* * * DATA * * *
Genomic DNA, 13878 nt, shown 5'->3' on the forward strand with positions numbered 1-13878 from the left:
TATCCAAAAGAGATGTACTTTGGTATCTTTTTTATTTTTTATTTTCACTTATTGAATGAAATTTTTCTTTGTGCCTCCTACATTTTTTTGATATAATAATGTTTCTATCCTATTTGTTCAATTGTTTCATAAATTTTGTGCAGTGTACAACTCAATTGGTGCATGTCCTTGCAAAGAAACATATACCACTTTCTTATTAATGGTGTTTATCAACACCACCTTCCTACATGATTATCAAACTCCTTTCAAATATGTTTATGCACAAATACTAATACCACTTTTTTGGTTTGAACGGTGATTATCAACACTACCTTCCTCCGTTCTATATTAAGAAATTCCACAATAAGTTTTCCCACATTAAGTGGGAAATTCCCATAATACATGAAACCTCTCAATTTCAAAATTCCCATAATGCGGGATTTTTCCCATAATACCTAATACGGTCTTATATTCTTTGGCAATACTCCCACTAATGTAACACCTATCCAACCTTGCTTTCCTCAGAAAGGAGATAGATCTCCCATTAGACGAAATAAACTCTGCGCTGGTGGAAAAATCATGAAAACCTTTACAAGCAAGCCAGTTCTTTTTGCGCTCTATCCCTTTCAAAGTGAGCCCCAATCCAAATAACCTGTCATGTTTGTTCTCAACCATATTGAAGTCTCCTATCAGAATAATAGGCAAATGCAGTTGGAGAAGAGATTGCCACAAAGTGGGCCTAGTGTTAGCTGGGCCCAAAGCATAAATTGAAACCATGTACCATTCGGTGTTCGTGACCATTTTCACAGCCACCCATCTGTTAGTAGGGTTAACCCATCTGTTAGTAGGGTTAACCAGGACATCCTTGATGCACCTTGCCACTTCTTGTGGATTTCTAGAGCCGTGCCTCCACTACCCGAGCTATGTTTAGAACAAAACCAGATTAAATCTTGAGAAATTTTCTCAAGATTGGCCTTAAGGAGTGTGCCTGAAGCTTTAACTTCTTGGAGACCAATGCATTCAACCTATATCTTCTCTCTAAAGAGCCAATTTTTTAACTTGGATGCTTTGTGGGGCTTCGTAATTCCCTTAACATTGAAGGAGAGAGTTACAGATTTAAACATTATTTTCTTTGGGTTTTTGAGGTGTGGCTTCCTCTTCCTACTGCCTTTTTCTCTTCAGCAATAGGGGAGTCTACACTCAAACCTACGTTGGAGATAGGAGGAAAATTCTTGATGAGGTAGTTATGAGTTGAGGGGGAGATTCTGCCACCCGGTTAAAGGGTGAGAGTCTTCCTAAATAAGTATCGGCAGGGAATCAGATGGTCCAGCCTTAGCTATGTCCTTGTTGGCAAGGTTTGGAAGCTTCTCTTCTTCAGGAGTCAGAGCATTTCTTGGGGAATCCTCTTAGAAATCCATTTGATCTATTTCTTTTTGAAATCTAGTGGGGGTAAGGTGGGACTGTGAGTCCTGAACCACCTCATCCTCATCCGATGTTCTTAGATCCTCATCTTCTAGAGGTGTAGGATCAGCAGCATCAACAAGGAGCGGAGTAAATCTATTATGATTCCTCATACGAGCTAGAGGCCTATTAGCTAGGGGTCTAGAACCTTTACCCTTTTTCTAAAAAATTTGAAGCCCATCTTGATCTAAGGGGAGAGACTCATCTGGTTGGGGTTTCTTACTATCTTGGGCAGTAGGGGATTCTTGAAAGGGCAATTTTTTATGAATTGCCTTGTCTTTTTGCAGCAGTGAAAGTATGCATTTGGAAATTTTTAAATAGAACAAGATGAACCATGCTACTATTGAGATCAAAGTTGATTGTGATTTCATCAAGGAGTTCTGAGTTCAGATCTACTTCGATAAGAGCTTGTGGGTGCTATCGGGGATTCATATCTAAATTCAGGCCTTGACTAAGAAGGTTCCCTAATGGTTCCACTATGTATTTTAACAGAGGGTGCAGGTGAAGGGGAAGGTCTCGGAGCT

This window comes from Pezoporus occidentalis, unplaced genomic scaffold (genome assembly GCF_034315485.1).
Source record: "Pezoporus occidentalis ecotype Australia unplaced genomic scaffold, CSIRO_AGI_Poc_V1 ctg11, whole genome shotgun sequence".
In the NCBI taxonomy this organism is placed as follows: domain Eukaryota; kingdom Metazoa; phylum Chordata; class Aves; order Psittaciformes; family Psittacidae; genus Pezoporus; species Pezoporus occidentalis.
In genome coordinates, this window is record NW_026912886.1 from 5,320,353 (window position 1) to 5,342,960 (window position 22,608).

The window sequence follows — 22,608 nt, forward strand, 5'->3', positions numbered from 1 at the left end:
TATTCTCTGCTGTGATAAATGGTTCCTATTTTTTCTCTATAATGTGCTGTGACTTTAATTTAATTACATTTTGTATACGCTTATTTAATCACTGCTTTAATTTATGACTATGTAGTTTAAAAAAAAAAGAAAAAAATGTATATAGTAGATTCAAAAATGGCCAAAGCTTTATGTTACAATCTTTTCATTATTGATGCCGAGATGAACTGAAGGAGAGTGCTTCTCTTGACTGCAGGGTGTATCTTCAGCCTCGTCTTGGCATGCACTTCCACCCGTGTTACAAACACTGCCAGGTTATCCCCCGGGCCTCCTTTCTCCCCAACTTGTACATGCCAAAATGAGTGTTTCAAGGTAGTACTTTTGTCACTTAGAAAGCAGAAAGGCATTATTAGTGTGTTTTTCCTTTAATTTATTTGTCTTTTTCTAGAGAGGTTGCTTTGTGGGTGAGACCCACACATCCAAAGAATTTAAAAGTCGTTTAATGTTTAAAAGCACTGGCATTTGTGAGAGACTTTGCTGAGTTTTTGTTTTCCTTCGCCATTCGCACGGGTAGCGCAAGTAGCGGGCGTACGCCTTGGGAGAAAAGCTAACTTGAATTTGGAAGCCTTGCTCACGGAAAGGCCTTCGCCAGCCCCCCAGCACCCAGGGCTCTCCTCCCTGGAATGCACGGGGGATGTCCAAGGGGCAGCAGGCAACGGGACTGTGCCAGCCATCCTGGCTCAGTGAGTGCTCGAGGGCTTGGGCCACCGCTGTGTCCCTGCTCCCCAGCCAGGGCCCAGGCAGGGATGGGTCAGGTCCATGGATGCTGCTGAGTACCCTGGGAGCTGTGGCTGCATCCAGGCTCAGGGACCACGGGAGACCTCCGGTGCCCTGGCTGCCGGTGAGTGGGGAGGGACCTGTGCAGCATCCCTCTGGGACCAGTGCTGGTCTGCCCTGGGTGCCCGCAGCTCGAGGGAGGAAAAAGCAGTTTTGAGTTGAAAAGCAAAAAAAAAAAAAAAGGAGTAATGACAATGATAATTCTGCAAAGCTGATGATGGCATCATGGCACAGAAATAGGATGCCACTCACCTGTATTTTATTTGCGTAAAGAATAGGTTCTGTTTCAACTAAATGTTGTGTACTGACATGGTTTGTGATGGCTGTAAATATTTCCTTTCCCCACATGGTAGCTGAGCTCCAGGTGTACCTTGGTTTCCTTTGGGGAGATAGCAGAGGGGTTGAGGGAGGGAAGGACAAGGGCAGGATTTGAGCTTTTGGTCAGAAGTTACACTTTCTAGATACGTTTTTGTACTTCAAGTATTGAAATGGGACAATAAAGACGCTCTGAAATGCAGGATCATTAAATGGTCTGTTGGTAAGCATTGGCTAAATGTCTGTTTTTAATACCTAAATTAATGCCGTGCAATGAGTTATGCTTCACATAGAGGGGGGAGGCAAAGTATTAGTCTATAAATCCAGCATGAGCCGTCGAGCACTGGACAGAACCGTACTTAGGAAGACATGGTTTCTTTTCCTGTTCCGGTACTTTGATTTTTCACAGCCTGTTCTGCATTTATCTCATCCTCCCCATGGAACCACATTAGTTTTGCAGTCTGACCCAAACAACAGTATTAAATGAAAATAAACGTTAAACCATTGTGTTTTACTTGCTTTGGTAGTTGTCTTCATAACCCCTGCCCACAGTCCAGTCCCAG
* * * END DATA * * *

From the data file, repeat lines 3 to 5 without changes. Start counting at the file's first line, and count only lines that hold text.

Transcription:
This window comes from Pezoporus occidentalis, unplaced genomic scaffold (genome assembly GCF_034315485.1).
Source record: "Pezoporus occidentalis ecotype Australia unplaced genomic scaffold, CSIRO_AGI_Poc_V1 ctg11, whole genome shotgun sequence".
In the NCBI taxonomy this organism is placed as follows: domain Eukaryota; kingdom Metazoa; phylum Chordata; class Aves; order Psittaciformes; family Psittacidae; genus Pezoporus; species Pezoporus occidentalis.